Meanwhile, the commanding officer of the Barnett, W.B. Phillips, reported to the Navy that one of the Lexington commanders on the ship told the Barnett’s communications officer that he had been authorized to show decoded messages to Johnston. Phillips said the Lexington officers had thought that these disclosures were permissible since Johnston had been a witness to the Coral Sea battle and was already familiar with naval operations as a result. Ibid., pp. 34-35. The specific officer or officers were apparently not named by Phillips.
The Navy’s investigation was followed by an investigation by the Justice Department and the FBI, as directed by President Roosevelt. Johnston was interviewed again, this time by William D. Mitchell, Attorney General under Hoover who was appointed by the Attorney General, Nicholas Biddle, to lead the prosecution of the case. Johnston again insisted that he had obtained the information from conversations on board the ship. Ibid., p. 45. He downplayed the importance of the written list of ships that he had mentioned in his second interview with the Navy a month earlier. Mitchell asked him to explain the striking similarity between his report and the Nimitz dispatch, and Johnston said he had no idea how that happened and denied seeing any secret dispatch. Mitchell was unpersuaded and believed that Johnston must have seen the Nimitz dispatch. Ibid., pp. 45-48.
In a July 14, 1942 memorandum to the Attorney General and the Secretary of the Navy, Mitchell wrote that two officers, who remain unnamed, saw Commander Morton Seligman working at a table in the quarters he shared with Johnson, writing down a list of the Japanese ships. The Mitchell memorandum then noted that Seligman stated that he did not remember making such a list, but that he might have done so. Ibid., p. 48. This is the first mention of Seligman in the Sweeney and Washburn article, and it suggests that Seligman was questioned by Mitchell sometime on or before July 14, 1942, but nothing more specific is provided in the text or in the footnotes about that interview or about the two unnamed officers. Thus, by mid-July, Morton Seligman had become a key part of the government’s investigation.
In the third part of the story, I will address more specifically what Sweeney and Washburn found out about my cousin Morton Seligman’s role in this matter of state secrecy versus freedom of the press.
 Michael S. Sweeney and Patrick S. Washburn, “Aint Justice Wonderful” The Chicago Tribune’s Battle of Midway Story and the Government’s Attempt at an Espionage Act Indictment in 1942”, Journalism & Communication Monograph“(2014), at 53-55;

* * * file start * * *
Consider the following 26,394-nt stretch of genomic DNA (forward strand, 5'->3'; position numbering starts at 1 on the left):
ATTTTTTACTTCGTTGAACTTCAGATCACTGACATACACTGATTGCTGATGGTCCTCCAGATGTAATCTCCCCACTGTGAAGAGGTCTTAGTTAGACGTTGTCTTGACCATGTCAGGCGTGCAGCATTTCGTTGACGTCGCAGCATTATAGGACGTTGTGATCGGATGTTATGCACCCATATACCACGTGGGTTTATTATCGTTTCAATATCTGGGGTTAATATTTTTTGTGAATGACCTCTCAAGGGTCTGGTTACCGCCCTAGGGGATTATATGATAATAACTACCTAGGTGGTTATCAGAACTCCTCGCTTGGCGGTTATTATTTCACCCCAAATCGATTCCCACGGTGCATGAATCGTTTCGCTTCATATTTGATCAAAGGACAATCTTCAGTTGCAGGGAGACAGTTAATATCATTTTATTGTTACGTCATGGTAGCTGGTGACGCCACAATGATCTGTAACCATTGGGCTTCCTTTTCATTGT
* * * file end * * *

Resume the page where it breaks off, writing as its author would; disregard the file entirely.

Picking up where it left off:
Other newspapers also carried the story. E.g., “Morton Seligman Emerged as Hero of Last Hours of Lexington,” Clovis News-Journal, June 18, 1942, p.1.
 National Archives at College Park; College Park, Maryland, United States; Muster Rolls of U.S. Navy Ships, Stations, and Other Naval Activities, 01/01/1939 – 01/01/1949; Record Group: 24, Records of the Bureau of Naval Personnel, 1798 – 2007; Series ARC ID: 594996; Series MLR Number: A1 135
 Ancestry.com. U.S. World War II Navy Muster Rolls, 1938-1949 [database on-line]. Provo, UT, USA: Ancestry.com Operations Inc, 2011.
Original data: Muster Rolls of U.S. Navy Ships, Stations, and Other Naval Activities, 01/01/1939-01/01/1949; A-1 Entry 135, 10230 rolls, ARC ID: 594996. Records of the Bureau of Naval Personnel, Record Group Number 24. National Archives at College Park, College Park, MD. National Archives at College Park; College Park, Maryland, United States; Muster Rolls of U.S. Navy Ships, Stations, and Other Naval Activities, 01/01/1939 – 01/01/1949; Record Group: 24, Records of the Bureau of Naval Personnel, 1798 – 2007; Series ARC ID: 594996; Series MLR Number: A1 135.
 National Archives at College Park; College Park, Maryland, United States; Muster Rolls of U.S. Navy Ships, Stations, and Other Naval Activities, 01/01/1939 – 01/01/1949; Record Group: 24, Records of the Bureau of Naval Personnel, 1798 – 2007; Series ARC ID: 594996; Series MLR Number: A1 135. One source claims that Johnston had even been with Seligman aboard the Lexington and assisting him during those last critical moments before the ship sank in the Coral Sea. “Editorial: The Battle of Midway—A Secrets Storm,” Chicago Tribune, August 11, 2013, at http://articles.chicagotribune.com/2013-08-11/opinion/ct-edit-midway-20130811_1_tribune-tower-secrets-u-s-navy ;